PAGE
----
HARVESTING AND STORING
When to Harvest
The plants are ready to harvest when the foliage has died off, or mostly died off. If it is very wet near harvest time, consider lifting them a bit earlier and drying them under cover. Left in wet soil, the outer parchment often rots. The state of the foliage is the indicator, not any particular date.
An experienced Italian American home garlic grower passes on a valuable tip for refining the estimate of when to harvest common garlic- "Once the top part of the plant has begun to turn brown, pull one of them and peel back the sheaths one at a time. My grandfather liked to wait until there were 2 sheaths, but I'm more comfortable with 3 to 4 sheaths. The problem with only watching the top part of the plant is that when it's very wet or very dry, the sheaths can reduce much faster than in other years.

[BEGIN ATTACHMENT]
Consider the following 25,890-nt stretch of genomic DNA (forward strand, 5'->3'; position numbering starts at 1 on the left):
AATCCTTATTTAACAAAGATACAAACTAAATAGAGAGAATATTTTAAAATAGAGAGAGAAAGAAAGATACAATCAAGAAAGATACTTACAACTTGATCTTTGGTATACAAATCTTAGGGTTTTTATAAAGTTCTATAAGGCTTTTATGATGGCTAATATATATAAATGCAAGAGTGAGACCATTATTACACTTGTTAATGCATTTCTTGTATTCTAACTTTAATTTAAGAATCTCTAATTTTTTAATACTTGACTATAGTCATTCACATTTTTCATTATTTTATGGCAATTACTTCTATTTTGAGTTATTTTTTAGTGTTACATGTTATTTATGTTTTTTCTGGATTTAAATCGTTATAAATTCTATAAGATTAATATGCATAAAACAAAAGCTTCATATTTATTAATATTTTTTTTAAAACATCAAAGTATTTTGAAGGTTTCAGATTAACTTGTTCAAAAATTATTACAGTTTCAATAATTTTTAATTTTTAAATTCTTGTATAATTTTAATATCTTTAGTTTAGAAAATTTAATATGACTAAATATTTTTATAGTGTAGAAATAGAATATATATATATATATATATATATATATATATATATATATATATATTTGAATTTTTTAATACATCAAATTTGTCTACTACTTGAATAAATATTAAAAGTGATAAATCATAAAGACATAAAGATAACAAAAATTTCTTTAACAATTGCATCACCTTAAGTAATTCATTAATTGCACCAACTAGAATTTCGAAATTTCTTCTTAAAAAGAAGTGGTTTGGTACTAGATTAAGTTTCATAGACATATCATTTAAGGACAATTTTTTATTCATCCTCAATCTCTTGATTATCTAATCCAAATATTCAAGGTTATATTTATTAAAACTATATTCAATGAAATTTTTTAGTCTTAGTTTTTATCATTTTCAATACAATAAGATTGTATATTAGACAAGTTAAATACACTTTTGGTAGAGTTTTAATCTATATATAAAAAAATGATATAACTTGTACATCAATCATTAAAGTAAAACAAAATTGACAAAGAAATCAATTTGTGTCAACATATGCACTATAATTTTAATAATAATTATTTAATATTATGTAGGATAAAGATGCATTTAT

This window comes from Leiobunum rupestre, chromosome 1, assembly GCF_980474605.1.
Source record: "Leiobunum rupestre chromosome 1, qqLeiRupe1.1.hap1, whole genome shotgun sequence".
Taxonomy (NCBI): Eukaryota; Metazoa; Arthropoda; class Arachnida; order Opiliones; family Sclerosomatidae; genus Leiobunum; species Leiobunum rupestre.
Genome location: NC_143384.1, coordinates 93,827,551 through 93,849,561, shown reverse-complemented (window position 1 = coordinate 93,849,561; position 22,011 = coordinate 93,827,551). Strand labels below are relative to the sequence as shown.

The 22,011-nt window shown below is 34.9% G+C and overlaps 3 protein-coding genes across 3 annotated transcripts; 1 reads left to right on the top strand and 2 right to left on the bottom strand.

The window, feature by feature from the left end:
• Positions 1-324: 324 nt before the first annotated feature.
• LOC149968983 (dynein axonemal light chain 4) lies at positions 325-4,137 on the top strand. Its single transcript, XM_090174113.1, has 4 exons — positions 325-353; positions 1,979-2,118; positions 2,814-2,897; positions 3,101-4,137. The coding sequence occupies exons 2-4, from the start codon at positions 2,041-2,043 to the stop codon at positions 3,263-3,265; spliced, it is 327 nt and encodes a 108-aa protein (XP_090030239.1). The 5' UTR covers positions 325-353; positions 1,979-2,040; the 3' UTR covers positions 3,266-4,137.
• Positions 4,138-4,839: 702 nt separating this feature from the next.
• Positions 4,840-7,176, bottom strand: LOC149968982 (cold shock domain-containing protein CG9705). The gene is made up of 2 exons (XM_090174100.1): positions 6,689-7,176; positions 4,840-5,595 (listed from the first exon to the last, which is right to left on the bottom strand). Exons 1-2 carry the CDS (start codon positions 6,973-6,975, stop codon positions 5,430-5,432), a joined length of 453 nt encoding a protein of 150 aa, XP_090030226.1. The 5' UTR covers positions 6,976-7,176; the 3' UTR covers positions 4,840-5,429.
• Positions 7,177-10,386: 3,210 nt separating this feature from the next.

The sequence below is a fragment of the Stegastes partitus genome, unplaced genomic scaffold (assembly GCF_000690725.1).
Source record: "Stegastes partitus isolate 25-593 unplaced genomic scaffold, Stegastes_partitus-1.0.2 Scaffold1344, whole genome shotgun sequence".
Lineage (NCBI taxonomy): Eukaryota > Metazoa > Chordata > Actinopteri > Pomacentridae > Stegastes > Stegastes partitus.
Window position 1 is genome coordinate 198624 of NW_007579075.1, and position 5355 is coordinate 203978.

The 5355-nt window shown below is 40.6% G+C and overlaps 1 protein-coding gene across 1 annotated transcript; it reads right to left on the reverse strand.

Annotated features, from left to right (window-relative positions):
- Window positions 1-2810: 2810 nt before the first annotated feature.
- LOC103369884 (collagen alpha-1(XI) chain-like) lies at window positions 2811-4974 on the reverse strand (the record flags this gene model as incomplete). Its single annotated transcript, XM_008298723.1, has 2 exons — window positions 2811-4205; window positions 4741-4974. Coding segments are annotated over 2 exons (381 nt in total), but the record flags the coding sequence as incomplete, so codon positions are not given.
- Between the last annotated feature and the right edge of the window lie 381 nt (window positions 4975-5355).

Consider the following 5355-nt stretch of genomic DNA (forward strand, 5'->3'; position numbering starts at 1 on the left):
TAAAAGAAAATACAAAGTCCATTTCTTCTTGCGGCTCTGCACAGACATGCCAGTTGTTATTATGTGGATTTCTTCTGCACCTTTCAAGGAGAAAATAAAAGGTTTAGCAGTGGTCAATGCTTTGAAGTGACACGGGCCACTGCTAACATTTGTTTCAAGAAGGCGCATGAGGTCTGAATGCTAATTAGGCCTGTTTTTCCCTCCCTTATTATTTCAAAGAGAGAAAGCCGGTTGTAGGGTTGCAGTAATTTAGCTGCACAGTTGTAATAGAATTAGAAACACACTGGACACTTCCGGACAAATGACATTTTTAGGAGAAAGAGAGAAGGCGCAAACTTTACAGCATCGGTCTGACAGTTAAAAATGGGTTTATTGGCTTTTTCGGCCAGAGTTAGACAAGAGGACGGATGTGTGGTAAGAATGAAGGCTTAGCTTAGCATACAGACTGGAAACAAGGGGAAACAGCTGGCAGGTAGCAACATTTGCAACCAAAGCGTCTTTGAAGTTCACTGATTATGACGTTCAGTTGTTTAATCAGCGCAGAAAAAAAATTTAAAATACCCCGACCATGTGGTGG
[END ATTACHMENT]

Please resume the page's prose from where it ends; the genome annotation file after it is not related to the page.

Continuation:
When most of the leaves have turned brown (in mid-July to early August, depending on your climate), gently pull or dig up the bulbs, being careful not to bruise them. Do not leave them in the ground too long, or they may begin to separate and will not store well. Place in trays with screens or slatted bottoms and remove tops when dry. Mature bulbs are best stored under cool, dry conditions. Set aside the larger bulbs to replant later in the fall.
It is important to get the freshly-picked bulbs into the shade immediately and to hang them in an airy place so they dry quickly and evenly.
If you intend to keep your own clove seed, select the biggest and best bulb. Leave the cloves on the bulb, and at planting time select only the best cloves to use as seed cloves. But store your seed bulbs in a relatively cool, dry place-heat in storage can cause the seed cloves to develop into a plant that produces a single large clove , rather than a normal multi clove bulb. Prolonged very low temperatures can also disrupt proper growth.